Focus: Dark Physics Beats Light Limit
Current laser-based techniques to make computer chips cannot fashion components much smaller than the light’s wavelength, but researchers are devising tricks to beat this so-called diffraction limit. A new idea, detailed in the 22 February Physical Review Letters, is to use a dark state–which requires multiple laser beams–to write patterns in the absorbing material. Calculations show that the technique could create structures far smaller than the beams’ wavelengths without using the dangerously high intensities needed with other proposed techniques.
In optical lithography, a “picture” of a microchip circuit is shone onto a semiconductor coated with a light-sensitive material called photoresist. Light-exposed areas of commonly-used photoresists become susceptible to the chemicals that etch out the integrated circuit pattern. According to classical physics, these exposed areas cannot be smaller than half a wavelength of the laser light. Engineers have ways to fudge this limit, such as immersing the semiconductors in liquids that help bend the light further. But to fundamentally break the limit, theorists have proposed systems where the photoresist molecule is activated by two or more photons of light, rather than one. Increasing the excitation energy reduces the effective wavelength, compared with a single photon. But multiphoton absorption requires all of the photons to be in the same place at the same time, which means high laser intensities that could damage materials or equipment.
Now Suhail Zubairy of Texas A&M University’s campus in Qatar and his colleagues from the Max Planck Institute for Nuclear Physics in Heidelberg, Germany, have proposed a new way to get below the diffraction limit without high-intensity lasers. The photoresist molecules would be activated by coherent population trapping (CPT), a process used in slow light and other atomic experiments. In the simplest case, two lasers drive two transitions from different lower energy states to a common excited state, but due to a quantum interference effect, the molecules are never excited. Instead they evolve into a so-called dark state–a stable combination of the lower states that is unaffected by light. With additional upper and lower states, there may exist more complex dark states that combine several low-energy states and that could be populated using additional lasers tuned to the different transitions. CPT does not require multiphoton absorption, so it can work at relatively low intensities.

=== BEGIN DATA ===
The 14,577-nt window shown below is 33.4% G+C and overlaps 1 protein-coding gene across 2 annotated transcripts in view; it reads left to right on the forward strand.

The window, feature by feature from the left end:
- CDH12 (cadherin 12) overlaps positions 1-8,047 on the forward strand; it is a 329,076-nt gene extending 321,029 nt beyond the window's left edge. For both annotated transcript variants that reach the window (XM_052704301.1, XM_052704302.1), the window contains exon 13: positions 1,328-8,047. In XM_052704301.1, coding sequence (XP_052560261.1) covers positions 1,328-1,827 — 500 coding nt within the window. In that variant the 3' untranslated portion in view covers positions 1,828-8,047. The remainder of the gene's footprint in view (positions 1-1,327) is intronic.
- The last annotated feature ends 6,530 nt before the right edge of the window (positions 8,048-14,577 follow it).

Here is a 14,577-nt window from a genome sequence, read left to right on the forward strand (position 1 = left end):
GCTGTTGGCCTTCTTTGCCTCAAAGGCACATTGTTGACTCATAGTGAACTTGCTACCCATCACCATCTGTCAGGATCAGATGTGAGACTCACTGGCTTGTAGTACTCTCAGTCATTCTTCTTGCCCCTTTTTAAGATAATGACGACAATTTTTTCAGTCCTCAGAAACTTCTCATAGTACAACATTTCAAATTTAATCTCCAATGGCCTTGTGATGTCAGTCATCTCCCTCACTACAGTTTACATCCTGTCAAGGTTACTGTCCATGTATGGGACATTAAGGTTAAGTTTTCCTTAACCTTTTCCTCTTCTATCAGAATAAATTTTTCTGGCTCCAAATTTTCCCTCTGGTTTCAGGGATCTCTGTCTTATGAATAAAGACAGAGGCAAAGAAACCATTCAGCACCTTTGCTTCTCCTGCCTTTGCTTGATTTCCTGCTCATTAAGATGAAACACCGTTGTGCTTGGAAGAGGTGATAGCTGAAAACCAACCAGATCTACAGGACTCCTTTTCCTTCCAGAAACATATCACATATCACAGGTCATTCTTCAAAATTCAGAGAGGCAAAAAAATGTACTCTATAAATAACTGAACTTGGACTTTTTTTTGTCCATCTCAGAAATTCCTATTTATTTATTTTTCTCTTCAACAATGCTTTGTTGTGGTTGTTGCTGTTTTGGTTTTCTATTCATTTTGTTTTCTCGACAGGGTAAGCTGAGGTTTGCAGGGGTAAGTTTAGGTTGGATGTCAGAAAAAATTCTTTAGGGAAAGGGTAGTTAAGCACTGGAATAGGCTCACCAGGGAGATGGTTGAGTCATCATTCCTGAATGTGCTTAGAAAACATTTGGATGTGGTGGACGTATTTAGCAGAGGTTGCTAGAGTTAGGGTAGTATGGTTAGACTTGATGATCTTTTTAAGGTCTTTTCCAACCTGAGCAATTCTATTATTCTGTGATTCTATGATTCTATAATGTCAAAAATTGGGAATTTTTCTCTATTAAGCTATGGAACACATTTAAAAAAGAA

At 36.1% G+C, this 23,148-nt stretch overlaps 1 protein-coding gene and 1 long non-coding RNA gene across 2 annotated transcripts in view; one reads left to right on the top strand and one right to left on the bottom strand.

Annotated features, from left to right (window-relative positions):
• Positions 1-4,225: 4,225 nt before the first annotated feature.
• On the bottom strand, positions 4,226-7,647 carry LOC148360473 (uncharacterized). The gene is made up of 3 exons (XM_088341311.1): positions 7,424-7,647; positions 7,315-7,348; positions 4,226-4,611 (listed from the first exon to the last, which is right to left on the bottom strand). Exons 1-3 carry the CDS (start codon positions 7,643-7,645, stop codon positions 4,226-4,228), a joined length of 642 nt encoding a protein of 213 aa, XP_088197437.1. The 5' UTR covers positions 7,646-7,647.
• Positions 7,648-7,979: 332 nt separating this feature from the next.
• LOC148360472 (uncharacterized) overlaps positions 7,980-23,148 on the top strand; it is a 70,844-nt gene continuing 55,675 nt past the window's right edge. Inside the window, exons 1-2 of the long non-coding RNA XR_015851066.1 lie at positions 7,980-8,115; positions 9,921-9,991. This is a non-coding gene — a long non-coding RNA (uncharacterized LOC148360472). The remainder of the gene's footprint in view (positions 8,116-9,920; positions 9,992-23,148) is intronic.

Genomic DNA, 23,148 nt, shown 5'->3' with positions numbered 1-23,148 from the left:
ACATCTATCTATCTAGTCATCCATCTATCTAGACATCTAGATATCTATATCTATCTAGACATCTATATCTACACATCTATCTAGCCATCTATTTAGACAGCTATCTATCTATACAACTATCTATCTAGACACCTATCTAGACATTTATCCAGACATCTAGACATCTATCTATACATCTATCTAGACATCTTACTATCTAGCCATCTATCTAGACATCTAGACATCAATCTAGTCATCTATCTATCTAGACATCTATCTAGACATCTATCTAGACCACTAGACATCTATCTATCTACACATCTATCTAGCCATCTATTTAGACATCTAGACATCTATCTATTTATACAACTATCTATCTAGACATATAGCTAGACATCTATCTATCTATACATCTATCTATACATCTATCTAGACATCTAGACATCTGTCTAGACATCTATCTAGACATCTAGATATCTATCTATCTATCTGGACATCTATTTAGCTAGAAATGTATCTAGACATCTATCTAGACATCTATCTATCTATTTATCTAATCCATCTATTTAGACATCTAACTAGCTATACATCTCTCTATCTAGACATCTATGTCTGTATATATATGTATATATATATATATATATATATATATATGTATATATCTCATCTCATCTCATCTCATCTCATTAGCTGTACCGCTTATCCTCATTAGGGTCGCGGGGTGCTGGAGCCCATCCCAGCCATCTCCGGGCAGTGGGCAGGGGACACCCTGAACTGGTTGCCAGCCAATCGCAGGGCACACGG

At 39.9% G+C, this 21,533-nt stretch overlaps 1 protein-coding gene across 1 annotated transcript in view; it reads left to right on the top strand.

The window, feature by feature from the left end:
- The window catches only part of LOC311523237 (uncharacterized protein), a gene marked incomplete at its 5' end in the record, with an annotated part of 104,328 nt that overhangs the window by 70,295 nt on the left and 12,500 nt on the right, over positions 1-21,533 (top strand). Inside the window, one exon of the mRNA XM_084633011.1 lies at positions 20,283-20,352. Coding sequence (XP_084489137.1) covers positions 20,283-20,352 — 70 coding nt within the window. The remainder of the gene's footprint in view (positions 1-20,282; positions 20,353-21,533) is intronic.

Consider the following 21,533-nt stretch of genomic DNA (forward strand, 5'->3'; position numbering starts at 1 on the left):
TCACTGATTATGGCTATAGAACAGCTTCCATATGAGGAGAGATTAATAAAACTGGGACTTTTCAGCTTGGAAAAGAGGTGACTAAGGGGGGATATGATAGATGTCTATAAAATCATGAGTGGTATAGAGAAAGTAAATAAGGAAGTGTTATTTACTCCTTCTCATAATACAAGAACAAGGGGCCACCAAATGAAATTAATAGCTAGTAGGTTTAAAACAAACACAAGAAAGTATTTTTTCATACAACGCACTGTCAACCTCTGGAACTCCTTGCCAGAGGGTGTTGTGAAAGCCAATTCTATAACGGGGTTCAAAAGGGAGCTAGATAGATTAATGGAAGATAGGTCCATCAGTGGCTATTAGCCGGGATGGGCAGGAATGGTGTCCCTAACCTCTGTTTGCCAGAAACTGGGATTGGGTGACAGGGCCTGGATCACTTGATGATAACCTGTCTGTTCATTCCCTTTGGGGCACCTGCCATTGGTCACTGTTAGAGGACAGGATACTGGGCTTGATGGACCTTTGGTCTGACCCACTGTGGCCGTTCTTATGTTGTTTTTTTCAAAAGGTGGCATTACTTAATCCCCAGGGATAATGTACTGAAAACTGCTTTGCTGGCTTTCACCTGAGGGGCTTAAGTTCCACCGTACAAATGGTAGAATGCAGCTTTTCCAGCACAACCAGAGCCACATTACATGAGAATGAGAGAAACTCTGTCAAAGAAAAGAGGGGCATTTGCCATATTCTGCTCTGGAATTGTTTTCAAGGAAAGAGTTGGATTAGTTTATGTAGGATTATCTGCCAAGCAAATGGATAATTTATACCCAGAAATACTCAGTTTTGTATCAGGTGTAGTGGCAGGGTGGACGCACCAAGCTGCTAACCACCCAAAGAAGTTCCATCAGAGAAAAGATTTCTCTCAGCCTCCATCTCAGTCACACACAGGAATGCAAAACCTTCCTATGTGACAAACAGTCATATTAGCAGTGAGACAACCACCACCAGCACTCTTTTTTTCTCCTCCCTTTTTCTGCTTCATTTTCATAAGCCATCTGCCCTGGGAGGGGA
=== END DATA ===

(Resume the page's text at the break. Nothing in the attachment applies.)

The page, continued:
Zubairy’s team showed that one can use the lasers to create sub-wavelength-sized regions on the surface where the molecules are all in a special state–not simply the dark state, but the dark state “favoring” one of its component low-energy states over the others. In the simplest case, each of the two beams would be split in half and reflected back onto itself to form a pattern of light and dark stripes on the photoresist surface. By arranging how these patterns overlapped, some places would be exposed to more of one laser than the other. The researchers calculated how this varying illumination would affect the molecules in the dark state and found that they formed a pattern of their own–stripes alternating between molecules favoring one of the two component states and those favoring the other.
Assuming one state was more susceptible to etching, the process could lead to chip features as narrow as a half wavelength, according to their calculations. To beat the diffraction limit, the team included a third component in the dark state and an additional pair of lasers in their theory, which reduced the etch-sensitive stripes to quarter-wavelength thickness. More complex dark states led to even narrower stripes. By combining stripes of different widths, engineers could make the complicated patterns for a microchip, say the authors.
Jonathan Dowling of Louisiana State University in Baton Rouge thinks this new idea in “quantum trickery” could work, but the required energy level structure may be hard to reproduce in a commercial photoresist. “A lot of chemistry will be needed to translate these ideas into a practical technology,” he says.
Michael Schirber is a Corresponding Editor for Physics based in Lyon, France.